Apple's smaller market share facilitates this approach because their customers have been the minority. So you're automatically "different" if you buy Apple. These days that is less true, so it will be interesting to watch the marketing organization evolve as their market dominance increases.
Here are my notes from the video:
1. Marketing is about values
2. You don't have much of a chance to get people to remember you.
3. You have to be really clear on what you want people to know about you.
4. A great brand needs investment and caring if it's going to retain it's relevance and vitality.
5. At the time of this video Apple's brand had suffered from neglect.
6. Don't talk about features.
7. Nike makes you feel something different from a shoe company.
8. Nike honors great athletes and they honor great athletics.
9. The question Apple asked was "Our customers want to know who is Apple and what is it that Apple stands for? Where does Apple fit in this world?"
10. Apple is not about making boxes to help people get their jobs done.
11. Apple's core value is that "We believe that people with passion can change the world for the better."
12. Apple is going back to their core value mentioned in 12.
13. "Values and core values mostly shouldn't change" ~Jobs
14. "The things that Apple believed at it's core are the same things Apple stands for today"
15. The ad is a way to communicate this.
16. Jobs is clearly and intentionally emotionally engaged with the ad and that engages his audience.
17. The ideas above were distilled into "Think Different."
> The words "Think different" translated into an Ogilvy style headline would say: "If you buy this product your friends and peers will think you are different and you will stand out from the crowd."
tc's comment does bring up the fact that that's not what stuck, but it is what Jobs was trying to get at.
Forget me, I don't want to pop the bubble you live in.
The disconnect between that video at the end of his presentation versus Apple today.
"Think different... as long as we approve your application for download on the app store."
Admittedly a pretty cool video though.
Computer geeks are only one kind of passionate person. Apple's view is that annoying them is a small price to pay for making everyone else's experience better.
It has done an astounding job of attracting developers to their platform, and no competing "Store" does a better job of connecting developers with actual users.
Yet there was no shortage of people who said it would never work, and there's still no shortage of people who keep saying they're doing it wrong.
If they're going to try to say to break out of your shell and be different and go crazy and be rebels (look at the people in that video, jeez) it's ironic that Apple now tells people what they can and cannot create.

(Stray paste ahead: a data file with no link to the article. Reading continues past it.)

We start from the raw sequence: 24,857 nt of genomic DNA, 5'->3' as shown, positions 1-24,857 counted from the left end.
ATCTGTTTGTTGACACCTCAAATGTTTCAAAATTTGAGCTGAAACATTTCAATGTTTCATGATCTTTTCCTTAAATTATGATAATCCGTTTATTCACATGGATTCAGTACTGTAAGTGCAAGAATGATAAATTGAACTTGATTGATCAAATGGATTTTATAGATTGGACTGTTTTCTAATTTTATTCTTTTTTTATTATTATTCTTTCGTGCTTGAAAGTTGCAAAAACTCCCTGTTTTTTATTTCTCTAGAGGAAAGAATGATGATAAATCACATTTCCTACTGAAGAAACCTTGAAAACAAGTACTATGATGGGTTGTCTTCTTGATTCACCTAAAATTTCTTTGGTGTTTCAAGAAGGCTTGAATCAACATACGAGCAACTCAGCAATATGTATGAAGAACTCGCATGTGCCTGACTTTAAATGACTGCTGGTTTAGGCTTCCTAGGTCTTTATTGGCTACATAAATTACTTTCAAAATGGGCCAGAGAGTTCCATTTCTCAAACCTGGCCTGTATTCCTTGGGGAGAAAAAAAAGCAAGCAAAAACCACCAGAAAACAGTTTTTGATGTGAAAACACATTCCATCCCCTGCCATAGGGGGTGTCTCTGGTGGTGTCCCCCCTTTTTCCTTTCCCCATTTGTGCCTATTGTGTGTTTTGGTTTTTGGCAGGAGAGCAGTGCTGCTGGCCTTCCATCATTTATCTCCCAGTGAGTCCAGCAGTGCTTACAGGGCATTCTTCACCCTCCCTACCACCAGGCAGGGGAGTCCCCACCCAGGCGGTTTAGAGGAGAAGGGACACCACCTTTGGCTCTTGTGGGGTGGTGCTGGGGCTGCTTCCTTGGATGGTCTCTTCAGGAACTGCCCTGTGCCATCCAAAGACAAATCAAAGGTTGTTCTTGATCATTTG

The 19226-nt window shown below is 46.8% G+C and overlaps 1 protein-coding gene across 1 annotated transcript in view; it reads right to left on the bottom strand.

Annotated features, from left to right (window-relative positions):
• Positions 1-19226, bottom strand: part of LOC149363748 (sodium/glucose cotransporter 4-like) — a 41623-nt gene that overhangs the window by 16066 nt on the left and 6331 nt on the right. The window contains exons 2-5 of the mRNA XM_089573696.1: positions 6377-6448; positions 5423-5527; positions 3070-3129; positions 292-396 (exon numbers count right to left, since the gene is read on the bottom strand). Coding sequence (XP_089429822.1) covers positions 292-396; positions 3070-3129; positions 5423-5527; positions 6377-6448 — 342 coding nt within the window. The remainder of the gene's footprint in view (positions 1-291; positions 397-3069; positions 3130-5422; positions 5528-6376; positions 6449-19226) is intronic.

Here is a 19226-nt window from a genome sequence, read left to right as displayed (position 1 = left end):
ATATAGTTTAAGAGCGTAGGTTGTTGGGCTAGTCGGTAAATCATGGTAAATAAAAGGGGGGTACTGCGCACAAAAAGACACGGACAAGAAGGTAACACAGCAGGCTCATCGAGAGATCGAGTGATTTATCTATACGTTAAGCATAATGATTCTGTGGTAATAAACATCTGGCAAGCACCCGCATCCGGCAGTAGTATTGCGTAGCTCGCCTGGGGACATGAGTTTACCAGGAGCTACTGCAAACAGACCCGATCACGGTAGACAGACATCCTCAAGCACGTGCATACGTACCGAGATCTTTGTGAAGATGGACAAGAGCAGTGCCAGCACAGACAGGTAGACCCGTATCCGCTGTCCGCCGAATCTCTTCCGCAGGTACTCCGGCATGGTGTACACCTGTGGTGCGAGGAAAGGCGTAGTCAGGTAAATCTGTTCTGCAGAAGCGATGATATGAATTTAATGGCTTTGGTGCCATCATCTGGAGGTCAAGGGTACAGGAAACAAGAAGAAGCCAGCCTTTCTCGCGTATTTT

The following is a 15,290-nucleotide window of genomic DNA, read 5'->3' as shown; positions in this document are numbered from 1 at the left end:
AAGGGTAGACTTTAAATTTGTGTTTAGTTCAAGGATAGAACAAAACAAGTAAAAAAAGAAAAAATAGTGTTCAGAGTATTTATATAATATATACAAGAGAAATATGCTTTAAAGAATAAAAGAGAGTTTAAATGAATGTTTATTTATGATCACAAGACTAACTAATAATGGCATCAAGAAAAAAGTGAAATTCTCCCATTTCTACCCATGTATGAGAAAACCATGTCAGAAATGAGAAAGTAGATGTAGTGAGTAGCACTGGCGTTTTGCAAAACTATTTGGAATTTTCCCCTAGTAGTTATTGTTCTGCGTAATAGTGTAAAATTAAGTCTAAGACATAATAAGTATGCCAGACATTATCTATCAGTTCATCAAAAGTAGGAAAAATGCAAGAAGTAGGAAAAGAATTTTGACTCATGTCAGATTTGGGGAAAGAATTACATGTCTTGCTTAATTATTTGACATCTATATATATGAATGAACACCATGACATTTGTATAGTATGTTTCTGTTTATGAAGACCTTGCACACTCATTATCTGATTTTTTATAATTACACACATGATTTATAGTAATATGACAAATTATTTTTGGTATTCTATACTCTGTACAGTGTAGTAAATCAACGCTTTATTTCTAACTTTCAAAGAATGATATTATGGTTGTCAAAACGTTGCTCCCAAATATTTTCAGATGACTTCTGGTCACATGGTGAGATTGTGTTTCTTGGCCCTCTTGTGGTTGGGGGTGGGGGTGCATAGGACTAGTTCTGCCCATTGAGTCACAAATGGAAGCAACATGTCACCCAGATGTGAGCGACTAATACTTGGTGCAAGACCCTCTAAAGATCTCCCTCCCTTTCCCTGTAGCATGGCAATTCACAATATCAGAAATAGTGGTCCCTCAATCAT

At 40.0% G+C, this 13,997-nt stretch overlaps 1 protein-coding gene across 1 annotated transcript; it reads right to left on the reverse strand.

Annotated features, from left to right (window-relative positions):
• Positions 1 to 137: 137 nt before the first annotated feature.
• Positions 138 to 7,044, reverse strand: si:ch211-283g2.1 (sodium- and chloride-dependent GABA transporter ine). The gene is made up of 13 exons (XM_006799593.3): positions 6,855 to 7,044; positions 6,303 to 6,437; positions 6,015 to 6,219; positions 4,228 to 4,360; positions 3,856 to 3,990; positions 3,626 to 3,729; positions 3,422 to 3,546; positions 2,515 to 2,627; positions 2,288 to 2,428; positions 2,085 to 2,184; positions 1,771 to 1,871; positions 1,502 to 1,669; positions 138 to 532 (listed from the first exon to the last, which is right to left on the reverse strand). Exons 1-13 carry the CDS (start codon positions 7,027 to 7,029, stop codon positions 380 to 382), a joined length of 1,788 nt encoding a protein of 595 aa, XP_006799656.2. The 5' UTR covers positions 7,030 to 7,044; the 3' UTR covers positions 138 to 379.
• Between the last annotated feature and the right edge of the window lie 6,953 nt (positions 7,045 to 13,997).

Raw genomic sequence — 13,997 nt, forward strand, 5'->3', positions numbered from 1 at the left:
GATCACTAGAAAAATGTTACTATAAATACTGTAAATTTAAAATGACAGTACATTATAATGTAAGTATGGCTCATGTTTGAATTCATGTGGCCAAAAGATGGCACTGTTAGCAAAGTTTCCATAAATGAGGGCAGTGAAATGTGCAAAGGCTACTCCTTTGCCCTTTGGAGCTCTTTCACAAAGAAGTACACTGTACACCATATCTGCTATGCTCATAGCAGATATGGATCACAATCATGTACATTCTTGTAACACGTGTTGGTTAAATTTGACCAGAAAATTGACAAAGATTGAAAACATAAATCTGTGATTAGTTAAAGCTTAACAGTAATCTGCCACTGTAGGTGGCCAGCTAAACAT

Now, I know what you're going to say: "Yes, but we only are allowed to have smart phones because the authorities have found ways of neutralizing their subversive potential! The apps that are truly threatening will be rejected!" I admit this is true - powerful corporate lobbyists have sabotaged my own app where you earn points and badges for turning off lights and composting your trash because of how devastating this would be in their attempts to keep people mindlessly consuming.
I guess what I'm saying is, keep hope alive. Yes, Apple's authoritarian iron fist thwarts our attempts at changing the world, but remember that Gandhi faced similar struggles against the violent British colonial regime, and Martin Luther King faced death-threats, even finally being assassinated. Yes, we mourn all our fallen apps that have been "assassinated" or "lynched" by Apple's arbitrary app store policies, but we must not lose hope, we must continue the struggle and endure these heavy losses. History is on our side!
He talks about Paul Rand, who refused to give Steve multiple options on the NeXT logo. He would do just one, it would be right, and Steve could take it or leave it.
I admire the courage involved in saying "taste is more than subjective, it's right vs. wrong, and I choose to be right."
That's a huge part of the power in Apple's branding.
The message has matured now - perhaps it wasn't just enough to be different - now their message is that they aren't being just different, they are better. You can see it in those product videos they do in keynotes, you can see it in Ive, Schiller, Cook, Jobs interviews and they definitely are trying to be better. In their products they don't have much to excel with the common stuff everybody does because it's the same suppliers for everyone - Intel, NVidia, Foxconn, Samsung, etc. but look at where they are trying new approaches everyone else has tried and given up on or haven't tried at all - a touchscreen phone when everyone said touchscreens don't work or a tablet computer when everyone thought that had been tried and failed or just the spectacular attention to detail (ironically, the most similar company in that aspect would be the IBM/Lenovo with the Thinkpads).
Don't get me wrong, Apple isn't infallible, they have failed spectacularly on some fronts and have been unable to compete on others but they seem to be doing just fine as it is.
I was referring to how before he was ousted and just after he returned he was talking very differently, more passion, genuine. Sure, related concepts to branding they have now, but related only via high concept. Something changed along the way. Take it as you will - it's just a subjective perception anyways.
one thing i disagree with what he says is that it is -not- nike who has the best marketing department of all times but christianity